With the Missoula area on a flood watch for the past several weeks, KGVO received some good news on Tuesday afternoon.

Director of the Missoula County Office of Emergency Management  Adriane Beck said due to improved weather conditions, no flooding is expected this season.

“We've been continuing to monitor our flood situation here in Missoula County for going on a month now, so it's been kind of a prolonged flood season for us,” began Director Beck. “But you know, all in all, things are looking really good. The rain that was forecasted and actually occurred over the weekend had us paying extra close attention and at one point, it looked as though that trough of moisture was going to park over the upper Clark Fork basin, but it pushed on North and so we're feeling really good about our situation here in Missoula County for the remainder of the flood season.”

Beck said after looking closely at the current models and statistics, the risk of flood this season has for the most part passed.

“Based on what we are currently seeing and looking at the immediate and prolonged forecasts we're feeling like the worst of our flooding is likely behind us,” she said. “Of course, there's always that variable of Mother Nature, but right now we're not seeing anything in the immediate forecast that would cause us to be concerned.”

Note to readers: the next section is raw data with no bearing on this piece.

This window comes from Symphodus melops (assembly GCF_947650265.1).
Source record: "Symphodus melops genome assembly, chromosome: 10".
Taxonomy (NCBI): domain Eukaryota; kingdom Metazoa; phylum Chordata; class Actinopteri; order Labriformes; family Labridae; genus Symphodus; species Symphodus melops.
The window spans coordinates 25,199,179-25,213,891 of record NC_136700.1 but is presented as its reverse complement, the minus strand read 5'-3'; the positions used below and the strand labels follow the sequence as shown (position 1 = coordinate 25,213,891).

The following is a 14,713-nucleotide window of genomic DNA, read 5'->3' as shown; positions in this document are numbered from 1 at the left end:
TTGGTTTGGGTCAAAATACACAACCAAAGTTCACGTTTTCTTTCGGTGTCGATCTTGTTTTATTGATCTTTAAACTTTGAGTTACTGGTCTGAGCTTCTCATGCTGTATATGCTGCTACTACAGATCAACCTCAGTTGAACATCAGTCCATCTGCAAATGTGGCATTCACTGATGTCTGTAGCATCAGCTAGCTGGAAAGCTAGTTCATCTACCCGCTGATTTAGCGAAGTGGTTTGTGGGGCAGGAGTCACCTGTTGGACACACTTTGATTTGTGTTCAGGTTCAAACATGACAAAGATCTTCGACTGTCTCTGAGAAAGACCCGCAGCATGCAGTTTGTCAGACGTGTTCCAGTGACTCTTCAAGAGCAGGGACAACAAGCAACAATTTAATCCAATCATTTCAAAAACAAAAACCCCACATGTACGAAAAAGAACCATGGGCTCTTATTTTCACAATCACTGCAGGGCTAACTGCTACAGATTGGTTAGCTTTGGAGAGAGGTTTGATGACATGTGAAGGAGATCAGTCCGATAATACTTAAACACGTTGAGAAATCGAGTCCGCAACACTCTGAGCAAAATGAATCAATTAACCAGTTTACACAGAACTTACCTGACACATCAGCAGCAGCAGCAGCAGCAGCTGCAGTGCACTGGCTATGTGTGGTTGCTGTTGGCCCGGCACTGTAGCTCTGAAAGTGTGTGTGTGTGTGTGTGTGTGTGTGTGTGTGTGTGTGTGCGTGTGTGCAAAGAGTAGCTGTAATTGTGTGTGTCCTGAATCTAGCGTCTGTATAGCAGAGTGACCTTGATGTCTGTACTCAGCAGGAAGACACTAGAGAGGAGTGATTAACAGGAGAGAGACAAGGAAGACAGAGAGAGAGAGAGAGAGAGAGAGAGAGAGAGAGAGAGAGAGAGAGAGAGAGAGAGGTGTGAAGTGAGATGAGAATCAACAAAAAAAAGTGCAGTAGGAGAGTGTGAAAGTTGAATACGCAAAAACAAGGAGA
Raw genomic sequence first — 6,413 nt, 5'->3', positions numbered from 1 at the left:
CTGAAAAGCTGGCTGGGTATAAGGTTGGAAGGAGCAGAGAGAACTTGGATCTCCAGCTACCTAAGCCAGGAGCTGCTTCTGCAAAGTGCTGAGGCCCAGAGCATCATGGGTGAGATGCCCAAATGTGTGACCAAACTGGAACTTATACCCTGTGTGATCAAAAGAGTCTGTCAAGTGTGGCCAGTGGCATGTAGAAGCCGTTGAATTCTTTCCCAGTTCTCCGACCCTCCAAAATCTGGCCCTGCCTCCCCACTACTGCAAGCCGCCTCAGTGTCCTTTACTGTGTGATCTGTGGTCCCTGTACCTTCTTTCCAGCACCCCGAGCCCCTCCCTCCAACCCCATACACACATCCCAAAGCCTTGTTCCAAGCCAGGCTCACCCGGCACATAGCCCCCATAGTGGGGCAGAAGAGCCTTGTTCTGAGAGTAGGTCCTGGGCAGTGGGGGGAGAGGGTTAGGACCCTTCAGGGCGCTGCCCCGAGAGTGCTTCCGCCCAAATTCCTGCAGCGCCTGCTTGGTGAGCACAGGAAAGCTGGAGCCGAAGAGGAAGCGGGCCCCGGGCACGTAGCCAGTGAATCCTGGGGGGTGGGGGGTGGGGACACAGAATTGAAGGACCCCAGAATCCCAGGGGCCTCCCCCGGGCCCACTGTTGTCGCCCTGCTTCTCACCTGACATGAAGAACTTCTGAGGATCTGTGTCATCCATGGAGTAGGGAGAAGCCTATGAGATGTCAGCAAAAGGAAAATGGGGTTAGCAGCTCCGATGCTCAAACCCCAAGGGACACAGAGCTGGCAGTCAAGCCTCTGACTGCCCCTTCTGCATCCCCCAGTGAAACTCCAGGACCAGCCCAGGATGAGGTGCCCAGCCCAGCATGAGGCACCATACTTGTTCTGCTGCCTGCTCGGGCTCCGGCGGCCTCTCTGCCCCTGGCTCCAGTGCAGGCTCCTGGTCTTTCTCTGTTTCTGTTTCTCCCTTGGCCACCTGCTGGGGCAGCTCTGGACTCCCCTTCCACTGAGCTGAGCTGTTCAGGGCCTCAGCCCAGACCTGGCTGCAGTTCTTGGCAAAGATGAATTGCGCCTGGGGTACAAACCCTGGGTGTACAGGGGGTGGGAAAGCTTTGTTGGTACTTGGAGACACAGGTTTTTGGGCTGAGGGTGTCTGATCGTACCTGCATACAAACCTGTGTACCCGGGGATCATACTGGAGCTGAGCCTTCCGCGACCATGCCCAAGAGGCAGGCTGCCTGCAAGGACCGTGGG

Beck said rivers are still running high, fast and cold, so caution is still recommended, however, her agency is now shifting its focus ahead.

“I think it's a good time to just remind folks that the water is really cold right now because it is still snow melt and rivers are running pretty high,” she said. “So just continue to maintain a good situational awareness and an eye of caution when operating and recreating around moving water this time of year. That kind of gets us onto the next focus which is fire season. So we'll start to pay attention to how hot it gets and how dry it gets and we’ll be in touch about that soon, I imagine.”

Beck’s comments are especially welcome to the often flood-affected areas of Tower Street and Kehrwald Drive near the Clark Fork River.

LOOK: Historic 2022 Flooding in Southern Montana Not Soon to Be Forgotten

Widespread flooding wiped out roads, bridges, buildings, and powerlines throughout riverside communities from Yellowstone National Park and Paradise Valley to Red Lodge. The Yellowstone River winding through Billings crested Tuesday, June 14, 2022. At 11:30 a.m. the National Weather Service in Billings reported the river rose above flood stage and was forecasted to hit 14.7 feet, nearly hitting the 15-foot record set in 1997.

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